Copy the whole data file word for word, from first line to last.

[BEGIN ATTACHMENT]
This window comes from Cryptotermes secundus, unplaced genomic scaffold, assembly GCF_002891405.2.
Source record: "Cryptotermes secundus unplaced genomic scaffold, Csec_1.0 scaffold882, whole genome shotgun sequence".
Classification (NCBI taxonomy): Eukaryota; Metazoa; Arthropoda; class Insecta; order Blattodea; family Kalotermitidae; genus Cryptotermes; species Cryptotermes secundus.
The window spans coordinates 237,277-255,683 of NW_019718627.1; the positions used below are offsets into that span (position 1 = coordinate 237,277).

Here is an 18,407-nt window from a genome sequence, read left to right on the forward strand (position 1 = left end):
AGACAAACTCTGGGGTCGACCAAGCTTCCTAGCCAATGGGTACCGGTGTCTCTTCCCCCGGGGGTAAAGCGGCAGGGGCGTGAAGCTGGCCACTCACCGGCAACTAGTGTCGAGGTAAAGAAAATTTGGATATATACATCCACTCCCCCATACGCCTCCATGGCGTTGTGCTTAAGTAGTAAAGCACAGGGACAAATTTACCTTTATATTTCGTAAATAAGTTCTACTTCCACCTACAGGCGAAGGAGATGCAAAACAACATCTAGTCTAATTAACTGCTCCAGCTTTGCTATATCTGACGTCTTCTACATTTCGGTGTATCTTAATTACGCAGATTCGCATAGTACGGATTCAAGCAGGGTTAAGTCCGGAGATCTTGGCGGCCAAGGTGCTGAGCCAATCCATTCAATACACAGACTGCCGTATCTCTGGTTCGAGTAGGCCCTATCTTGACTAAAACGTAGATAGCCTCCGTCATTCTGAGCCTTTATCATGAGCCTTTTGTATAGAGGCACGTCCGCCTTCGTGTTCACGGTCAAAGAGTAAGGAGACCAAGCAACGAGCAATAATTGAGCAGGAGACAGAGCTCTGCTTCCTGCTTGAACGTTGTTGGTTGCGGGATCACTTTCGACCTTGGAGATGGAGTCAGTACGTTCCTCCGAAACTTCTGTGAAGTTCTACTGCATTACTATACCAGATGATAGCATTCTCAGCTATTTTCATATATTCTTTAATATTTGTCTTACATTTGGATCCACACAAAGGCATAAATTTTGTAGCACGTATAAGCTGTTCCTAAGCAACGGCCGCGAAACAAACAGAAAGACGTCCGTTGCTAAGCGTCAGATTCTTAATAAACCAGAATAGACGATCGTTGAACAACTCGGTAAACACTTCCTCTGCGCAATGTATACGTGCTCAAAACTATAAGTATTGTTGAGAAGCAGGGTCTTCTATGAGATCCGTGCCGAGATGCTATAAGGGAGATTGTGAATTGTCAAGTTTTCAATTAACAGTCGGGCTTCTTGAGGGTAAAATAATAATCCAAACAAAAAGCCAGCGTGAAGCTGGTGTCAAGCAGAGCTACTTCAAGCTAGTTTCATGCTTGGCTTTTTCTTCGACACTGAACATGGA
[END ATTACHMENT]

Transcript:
This window comes from Cryptotermes secundus, unplaced genomic scaffold, assembly GCF_002891405.2.
Source record: "Cryptotermes secundus unplaced genomic scaffold, Csec_1.0 scaffold882, whole genome shotgun sequence".
Classification (NCBI taxonomy): Eukaryota; Metazoa; Arthropoda; class Insecta; order Blattodea; family Kalotermitidae; genus Cryptotermes; species Cryptotermes secundus.
The window spans coordinates 237,277-255,683 of NW_019718627.1; the positions used below are offsets into that span (position 1 = coordinate 237,277).

Here is an 18,407-nt window from a genome sequence, read left to right on the forward strand (position 1 = left end):
AGACAAACTCTGGGGTCGACCAAGCTTCCTAGCCAATGGGTACCGGTGTCTCTTCCCCCGGGGGTAAAGCGGCAGGGGCGTGAAGCTGGCCACTCACCGGCAACTAGTGTCGAGGTAAAGAAAATTTGGATATATACATCCACTCCCCCATACGCCTCCATGGCGTTGTGCTTAAGTAGTAAAGCACAGGGACAAATTTACCTTTATATTTCGTAAATAAGTTCTACTTCCACCTACAGGCGAAGGAGATGCAAAACAACATCTAGTCTAATTAACTGCTCCAGCTTTGCTATATCTGACGTCTTCTACATTTCGGTGTATCTTAATTACGCAGATTCGCATAGTACGGATTCAAGCAGGGTTAAGTCCGGAGATCTTGGCGGCCAAGGTGCTGAGCCAATCCATTCAATACACAGACTGCCGTATCTCTGGTTCGAGTAGGCCCTATCTTGACTAAAACGTAGATAGCCTCCGTCATTCTGAGCCTTTATCATGAGCCTTTTGTATAGAGGCACGTCCGCCTTCGTGTTCACGGTCAAAGAGTAAGGAGACCAAGCAACGAGCAATAATTGAGCAGGAGACAGAGCTCTGCTTCCTGCTTGAACGTTGTTGGTTGCGGGATCACTTTCGACCTTGGAGATGGAGTCAGTACGTTCCTCCGAAACTTCTGTGAAGTTCTACTGCATTACTATACCAGATGATAGCATTCTCAGCTATTTTCATATATTCTTTAATATTTGTCTTACATTTGGATCCACACAAAGGCATAAATTTTGTAGCACGTATAAGCTGTTCCTAAGCAACGGCCGCGAAACAAACAGAAAGACGTCCGTTGCTAAGCGTCAGATTCTTAATAAACCAGAATAGACGATCGTTGAACAACTCGGTAAACACTTCCTCTGCGCAATGTATACGTGCTCAAAACTATAAGTATTGTTGAGAAGCAGGGTCTTCTATGAGATCCGTGCCGAGATGCTATAAGGGAGATTGTGAATTGTCAAGTTTTCAATTAACAGTCGGGCTTCTTGAGGGTAAAATAATAATCCAAACAAAAAGCCAGCGTGAAGCTGGTGTCAAGCAGAGCTACTTCAAGCTAGTTTCATGCTTGGCTTTTTCTTCGACACTGAACATGGA